Monet: Lost in Translation - Revisiting Impressionisms
Few movements in art are more beloved than French impressionism. It was during this period that artists like Monet moved outside the studio to paint elaborate plein air “impressions” of the world around them, from cheerfully colored city scenes, to seascapes during stormy weather and detailed landscapes awash in natural light.
Monet: Lost in Translation. Revisiting Impressionism brings together two hundred full-color images from the period. In addition to their undeniable beauty that leaves viewers breathless, part of the fascination with the French impressionists lies with what these works can tell us about the time of their production—from favorite places like the beaches of Normandy and the banks of the Seine to popular pastimes like picnics and promenades and even the importance of the railroad and other innovations of the day. Beginning with the precursors of the plein air tradition, the book takes readers through masterworks by Corot, Degas, Renoir, Gauguin, Caillebotte, and many of their contemporaries before ending on what is undeniably the movement’s most well-loved masterwork: Monet’s Water Lilies, painted in his famous garden in Giverny.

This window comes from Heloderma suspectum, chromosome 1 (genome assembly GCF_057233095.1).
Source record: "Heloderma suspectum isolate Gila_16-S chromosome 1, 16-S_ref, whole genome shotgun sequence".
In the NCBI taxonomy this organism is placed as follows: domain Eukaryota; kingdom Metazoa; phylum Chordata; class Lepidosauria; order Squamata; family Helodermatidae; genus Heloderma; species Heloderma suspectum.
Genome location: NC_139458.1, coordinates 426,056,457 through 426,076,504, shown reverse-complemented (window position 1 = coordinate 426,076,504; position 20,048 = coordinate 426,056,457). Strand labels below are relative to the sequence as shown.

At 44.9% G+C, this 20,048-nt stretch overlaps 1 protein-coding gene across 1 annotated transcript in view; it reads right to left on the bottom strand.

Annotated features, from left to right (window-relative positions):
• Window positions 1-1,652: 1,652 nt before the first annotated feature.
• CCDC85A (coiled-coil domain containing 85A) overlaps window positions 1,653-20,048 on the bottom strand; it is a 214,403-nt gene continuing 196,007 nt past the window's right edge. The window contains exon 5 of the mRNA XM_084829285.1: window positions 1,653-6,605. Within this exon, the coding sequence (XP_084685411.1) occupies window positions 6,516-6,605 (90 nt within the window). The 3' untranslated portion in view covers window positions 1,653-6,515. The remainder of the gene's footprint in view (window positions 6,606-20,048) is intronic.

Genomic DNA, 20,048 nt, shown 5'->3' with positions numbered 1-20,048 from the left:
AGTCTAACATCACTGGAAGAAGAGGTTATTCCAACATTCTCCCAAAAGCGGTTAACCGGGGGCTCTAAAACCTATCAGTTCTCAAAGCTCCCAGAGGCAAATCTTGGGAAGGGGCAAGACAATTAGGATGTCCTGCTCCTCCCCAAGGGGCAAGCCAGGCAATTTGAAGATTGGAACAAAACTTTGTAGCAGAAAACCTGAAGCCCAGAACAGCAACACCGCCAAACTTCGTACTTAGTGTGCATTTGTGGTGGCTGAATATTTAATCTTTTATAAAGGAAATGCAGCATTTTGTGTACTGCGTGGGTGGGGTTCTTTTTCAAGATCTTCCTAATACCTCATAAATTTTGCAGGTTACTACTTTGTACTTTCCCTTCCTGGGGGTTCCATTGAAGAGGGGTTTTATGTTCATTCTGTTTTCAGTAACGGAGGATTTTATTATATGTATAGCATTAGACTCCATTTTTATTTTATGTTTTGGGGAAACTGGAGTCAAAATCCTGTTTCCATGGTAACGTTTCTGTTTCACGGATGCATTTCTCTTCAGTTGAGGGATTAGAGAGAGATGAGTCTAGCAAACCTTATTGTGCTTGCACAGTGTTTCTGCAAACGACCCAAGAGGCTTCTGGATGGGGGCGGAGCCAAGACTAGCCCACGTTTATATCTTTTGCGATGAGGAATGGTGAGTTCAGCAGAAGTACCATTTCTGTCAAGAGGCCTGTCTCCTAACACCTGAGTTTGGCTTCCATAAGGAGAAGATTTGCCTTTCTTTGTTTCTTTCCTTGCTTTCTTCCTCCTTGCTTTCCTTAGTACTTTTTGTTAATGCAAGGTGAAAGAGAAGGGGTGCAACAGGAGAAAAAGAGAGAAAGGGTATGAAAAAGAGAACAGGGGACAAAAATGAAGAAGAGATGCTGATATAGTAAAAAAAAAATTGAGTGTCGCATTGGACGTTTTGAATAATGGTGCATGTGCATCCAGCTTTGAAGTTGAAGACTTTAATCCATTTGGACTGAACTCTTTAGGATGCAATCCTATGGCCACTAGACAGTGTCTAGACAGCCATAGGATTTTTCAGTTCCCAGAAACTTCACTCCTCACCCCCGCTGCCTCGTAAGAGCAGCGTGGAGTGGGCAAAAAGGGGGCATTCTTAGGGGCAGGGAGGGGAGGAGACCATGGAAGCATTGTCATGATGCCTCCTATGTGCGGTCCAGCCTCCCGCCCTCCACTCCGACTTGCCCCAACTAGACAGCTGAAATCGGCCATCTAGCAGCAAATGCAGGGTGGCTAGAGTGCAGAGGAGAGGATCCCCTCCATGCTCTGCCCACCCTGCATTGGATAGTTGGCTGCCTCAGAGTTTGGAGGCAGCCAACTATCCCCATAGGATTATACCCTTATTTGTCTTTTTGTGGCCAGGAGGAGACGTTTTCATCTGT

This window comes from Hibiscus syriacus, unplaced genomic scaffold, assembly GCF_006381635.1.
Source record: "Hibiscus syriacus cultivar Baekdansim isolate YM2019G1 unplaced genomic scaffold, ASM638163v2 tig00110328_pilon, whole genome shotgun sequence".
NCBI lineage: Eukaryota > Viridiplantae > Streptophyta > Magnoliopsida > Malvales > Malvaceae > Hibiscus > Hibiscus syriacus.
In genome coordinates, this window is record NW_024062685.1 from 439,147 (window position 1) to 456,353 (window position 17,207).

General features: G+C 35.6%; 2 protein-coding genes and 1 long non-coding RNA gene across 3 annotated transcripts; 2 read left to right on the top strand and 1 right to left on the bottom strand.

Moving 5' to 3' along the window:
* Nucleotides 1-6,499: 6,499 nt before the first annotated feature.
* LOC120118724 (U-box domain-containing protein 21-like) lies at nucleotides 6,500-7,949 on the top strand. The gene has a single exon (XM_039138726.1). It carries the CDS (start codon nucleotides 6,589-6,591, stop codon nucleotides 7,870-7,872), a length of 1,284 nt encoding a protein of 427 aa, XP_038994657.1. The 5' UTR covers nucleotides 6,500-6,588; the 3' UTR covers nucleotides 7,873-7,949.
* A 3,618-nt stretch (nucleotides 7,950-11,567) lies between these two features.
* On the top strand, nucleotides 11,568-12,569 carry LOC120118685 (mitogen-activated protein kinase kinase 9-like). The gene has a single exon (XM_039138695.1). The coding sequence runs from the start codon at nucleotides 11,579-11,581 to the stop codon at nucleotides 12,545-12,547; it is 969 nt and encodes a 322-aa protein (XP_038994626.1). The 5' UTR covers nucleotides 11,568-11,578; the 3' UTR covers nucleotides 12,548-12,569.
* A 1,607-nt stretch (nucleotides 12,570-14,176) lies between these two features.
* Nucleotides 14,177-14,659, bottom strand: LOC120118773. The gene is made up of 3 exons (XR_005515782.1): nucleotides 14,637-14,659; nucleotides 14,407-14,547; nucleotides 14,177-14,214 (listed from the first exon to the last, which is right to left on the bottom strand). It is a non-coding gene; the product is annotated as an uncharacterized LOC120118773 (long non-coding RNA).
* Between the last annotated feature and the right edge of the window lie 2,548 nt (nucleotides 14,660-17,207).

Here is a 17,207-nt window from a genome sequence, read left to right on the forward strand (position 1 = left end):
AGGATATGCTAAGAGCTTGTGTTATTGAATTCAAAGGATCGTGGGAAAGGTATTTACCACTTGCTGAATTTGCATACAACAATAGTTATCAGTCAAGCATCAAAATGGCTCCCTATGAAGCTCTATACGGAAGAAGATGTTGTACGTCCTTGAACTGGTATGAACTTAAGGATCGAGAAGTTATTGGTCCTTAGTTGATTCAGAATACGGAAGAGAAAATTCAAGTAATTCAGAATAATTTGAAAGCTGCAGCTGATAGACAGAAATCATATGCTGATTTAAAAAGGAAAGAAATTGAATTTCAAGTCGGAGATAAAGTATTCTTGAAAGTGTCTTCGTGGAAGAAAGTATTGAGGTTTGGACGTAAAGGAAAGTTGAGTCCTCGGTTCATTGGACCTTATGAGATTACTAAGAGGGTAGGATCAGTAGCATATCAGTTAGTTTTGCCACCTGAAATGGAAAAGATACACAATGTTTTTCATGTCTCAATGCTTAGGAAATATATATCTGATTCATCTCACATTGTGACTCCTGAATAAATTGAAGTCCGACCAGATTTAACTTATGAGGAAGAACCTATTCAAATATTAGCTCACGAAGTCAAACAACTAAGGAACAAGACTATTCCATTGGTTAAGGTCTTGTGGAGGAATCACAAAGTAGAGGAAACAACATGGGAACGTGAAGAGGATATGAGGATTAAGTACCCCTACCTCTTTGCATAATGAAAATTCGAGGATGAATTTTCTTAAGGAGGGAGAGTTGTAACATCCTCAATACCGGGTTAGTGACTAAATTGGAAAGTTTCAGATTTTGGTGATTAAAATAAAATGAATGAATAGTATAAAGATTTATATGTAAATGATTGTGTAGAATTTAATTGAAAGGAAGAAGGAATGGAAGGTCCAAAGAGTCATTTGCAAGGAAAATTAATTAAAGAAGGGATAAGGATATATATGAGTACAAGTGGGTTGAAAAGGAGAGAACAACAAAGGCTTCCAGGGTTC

Drawing on a vast collection of masterworks from museums around the world, including the National Gallery of Art in Washington, DC, and New York’s Metropolitan Museum of Art, the book guides readers through the major works of the movement.
by: Suzanne Greub